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Gabriel FAURÉ (1845-1924) Complete Songs - Volume 3
rec. 2013-2015, All Saints’ Church, East Finchley, London
Sung texts with English translations enclosed SIGNUM CLASSICS SIGCD483 [58:56]
Now that Malcolm Martineau and his team of singers have reached volume 3 in the complete cycle of Gabriel Fauré’s songs, we begin to know what to expect. Several of the singers from the previous volumes (review ~ review) are here as well, but some new names have been added. Isobel Buchanan, who has been around since the 1970s and still sounds great, baritone William Dazeley, who also is an experienced singer, while soprano Louise Kemény is still in the beginning of what
promises to become a fine career. She is here allotted the beautiful Ave Maria from 1895, which she sings with silvery tone and virginal innocence. As before the songs are presented in no logical order, apart from a wish to be an agreeable programme to listen to in one sitting. But there is a certain progression from early compositions to late and crowned by the four songs constituting the cycle Mirages from 1919. As before there are also some vocalises that Fauré wrote during his time as director of the Paris Conservatoire for pedagogical purposes. Playing the disc from beginning to end one can admire his melodious gift in the earlier songs, which gradually gives way for a more restrained and sparser style but no less sensitive to the verbal nuances of the poems.
Fauré was very discriminating in his choice of poems and here we find the greats from the French Parnassus: Hugo, Baudelaire, Verlaine, Hugo, Prudhomme – the latter being the first winner of the Nobel Prize in Literature in 1901. The first two songs, Ici-bas and Au bord de l’eau, are together with the somewhat later Les berceaux (available in volume 1) Fauré’s only settings of Prudhomme. These two are really beautiful songs, very beautifully sung by Iestyn Davies and Ann Murray. Like all the other singers on this disc, they are very careful with nuances. Well-known songs like Clair de lune (Verlaine) and Les roses d’Ispahan (de Lisle) are exquisitely sung, but it is even more enticing to discover songs one has missed or forgotten, like Tristesse d’Olympio (Hugo), sensitively sung by John Chest or Lorna Anderson’s delicious reading of Le parfum impérissable (de Lisle). Chanson de Mélisande (Maeterlinck – another Nobel Prize Winner) is also delicious in Lorna Anderson’s interpretation.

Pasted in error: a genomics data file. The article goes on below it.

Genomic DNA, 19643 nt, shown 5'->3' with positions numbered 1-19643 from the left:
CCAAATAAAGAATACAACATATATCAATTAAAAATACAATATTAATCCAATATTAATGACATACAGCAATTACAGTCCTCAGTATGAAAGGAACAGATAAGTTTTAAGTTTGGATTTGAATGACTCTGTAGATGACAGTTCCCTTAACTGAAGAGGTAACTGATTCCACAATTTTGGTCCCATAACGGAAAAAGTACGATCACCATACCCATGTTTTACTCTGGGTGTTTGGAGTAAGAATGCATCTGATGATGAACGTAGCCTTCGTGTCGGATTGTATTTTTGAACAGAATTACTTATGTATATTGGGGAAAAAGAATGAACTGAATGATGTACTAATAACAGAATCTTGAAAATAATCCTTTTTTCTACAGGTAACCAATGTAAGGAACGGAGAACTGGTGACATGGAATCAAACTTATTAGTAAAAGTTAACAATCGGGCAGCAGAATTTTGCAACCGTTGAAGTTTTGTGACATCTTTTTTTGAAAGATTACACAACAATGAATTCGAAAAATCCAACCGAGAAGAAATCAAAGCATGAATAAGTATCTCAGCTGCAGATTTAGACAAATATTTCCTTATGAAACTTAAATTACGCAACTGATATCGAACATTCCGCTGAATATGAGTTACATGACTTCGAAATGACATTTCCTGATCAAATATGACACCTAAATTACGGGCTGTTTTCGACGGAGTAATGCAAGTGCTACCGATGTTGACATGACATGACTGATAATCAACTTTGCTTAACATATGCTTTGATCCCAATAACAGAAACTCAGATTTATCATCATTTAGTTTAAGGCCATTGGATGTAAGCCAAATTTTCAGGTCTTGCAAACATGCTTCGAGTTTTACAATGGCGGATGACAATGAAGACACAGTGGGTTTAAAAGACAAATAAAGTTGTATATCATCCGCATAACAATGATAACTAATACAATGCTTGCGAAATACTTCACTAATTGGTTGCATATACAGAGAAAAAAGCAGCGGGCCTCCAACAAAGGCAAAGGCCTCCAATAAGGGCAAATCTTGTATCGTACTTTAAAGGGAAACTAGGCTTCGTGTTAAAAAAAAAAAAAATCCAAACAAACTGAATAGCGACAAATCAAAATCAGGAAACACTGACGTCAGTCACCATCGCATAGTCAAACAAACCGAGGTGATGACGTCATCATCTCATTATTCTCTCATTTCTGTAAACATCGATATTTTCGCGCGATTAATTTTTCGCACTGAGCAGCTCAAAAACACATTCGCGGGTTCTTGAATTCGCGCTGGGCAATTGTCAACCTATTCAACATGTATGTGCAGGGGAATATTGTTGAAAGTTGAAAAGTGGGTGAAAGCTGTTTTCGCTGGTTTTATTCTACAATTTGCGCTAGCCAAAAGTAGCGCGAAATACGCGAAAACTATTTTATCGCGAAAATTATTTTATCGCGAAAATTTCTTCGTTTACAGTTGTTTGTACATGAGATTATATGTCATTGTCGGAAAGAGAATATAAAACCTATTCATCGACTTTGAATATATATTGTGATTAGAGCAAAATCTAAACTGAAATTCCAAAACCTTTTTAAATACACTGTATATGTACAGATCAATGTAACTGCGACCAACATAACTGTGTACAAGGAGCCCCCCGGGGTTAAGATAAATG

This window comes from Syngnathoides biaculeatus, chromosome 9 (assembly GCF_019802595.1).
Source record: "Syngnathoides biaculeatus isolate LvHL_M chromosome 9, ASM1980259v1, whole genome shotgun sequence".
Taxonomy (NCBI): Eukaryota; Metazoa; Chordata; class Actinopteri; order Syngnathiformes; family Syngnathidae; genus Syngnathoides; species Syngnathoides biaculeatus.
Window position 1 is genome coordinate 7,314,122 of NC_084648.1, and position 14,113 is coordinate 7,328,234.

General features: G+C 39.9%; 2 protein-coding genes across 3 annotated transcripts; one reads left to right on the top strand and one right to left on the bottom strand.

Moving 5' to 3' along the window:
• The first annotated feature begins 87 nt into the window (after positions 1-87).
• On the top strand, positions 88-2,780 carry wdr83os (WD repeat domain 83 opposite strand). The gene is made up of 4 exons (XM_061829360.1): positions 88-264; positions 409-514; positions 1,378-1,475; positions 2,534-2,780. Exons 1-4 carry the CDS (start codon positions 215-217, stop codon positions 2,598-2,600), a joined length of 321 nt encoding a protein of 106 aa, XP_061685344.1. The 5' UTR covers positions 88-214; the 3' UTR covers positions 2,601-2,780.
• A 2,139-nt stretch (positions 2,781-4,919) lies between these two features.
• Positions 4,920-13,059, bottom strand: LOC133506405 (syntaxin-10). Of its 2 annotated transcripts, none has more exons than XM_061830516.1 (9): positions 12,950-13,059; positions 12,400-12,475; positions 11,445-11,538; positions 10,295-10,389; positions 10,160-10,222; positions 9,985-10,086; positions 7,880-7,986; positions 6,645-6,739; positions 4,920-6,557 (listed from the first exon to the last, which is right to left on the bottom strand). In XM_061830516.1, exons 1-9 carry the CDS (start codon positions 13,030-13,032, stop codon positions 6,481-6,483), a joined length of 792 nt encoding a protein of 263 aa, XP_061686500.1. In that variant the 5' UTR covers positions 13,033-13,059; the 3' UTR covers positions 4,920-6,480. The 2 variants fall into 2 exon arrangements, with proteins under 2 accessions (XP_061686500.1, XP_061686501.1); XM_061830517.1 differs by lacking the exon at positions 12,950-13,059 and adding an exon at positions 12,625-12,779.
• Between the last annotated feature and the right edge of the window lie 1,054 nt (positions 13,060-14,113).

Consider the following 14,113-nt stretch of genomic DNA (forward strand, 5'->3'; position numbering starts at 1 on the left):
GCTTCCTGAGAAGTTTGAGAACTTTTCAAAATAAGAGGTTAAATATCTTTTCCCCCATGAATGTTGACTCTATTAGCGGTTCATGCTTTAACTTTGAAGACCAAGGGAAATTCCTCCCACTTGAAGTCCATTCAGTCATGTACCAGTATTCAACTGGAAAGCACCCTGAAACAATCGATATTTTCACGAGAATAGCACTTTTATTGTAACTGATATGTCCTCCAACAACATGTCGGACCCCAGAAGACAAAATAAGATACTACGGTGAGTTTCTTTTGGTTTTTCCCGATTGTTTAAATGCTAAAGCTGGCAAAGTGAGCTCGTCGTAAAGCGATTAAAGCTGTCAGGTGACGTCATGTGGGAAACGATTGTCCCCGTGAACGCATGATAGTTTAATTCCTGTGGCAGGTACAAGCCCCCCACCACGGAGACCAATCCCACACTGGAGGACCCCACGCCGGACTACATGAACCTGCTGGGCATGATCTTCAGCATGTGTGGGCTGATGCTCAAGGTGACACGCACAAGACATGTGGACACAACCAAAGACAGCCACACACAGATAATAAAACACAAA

The concluding work, the cycle Mirages, is on the face of it, very simple and prosaic, as Roger Nichols says in his as usual insightful notes: “Fauré foregoes even the basic attractions of tempo variations: the pulses of the four songs lie merely between crotchet = 60 and crotchet = 66. As for intervals in the vocal line, there is one octave, one sixth, and all the rest are fifth or less …” But far from being monotonous they are filled with life – and William Dazeley’s sensitive readings make them come even more alive.
Malcolm Martineau is of course a pillar of strength and all lovers of French melodies will find lots and lots to admire. There is a small hang-up: the track-list mixes up who sings what in a couple of places. For instance, Ann Murray is attributed Spleen, when in fact John Chest is singing. But this is a minor quibble, and it shouldn’t disturb your appreciation of this delightful disc.
Mirages, Op. 113 (WD):
20. I. Cygnes ur l’eau [3:06]
21. II. Reflets dans l’eau [3:57]
22. III. Jardin nocturne [2:48]
23. IV. Danseuse [2:20]
Lorna Anderson (soprano)(LA), Isobel Buchanan (soprano)(IB), John Chest (baritone)(JC), Sarah Connolly (mezzo-soprano)(SC), Iestyn Davies (counter-tenor) (ID), William Dazeley (baritone) (WD), Janis Kelly (mezzo-soprano) (JK), Louise Kemény (soprano) (LK), Ann Murray (mezzo-soprano) (AM), Thomas Oliemans (baritone)(TO), Malcolm Martineau (piano)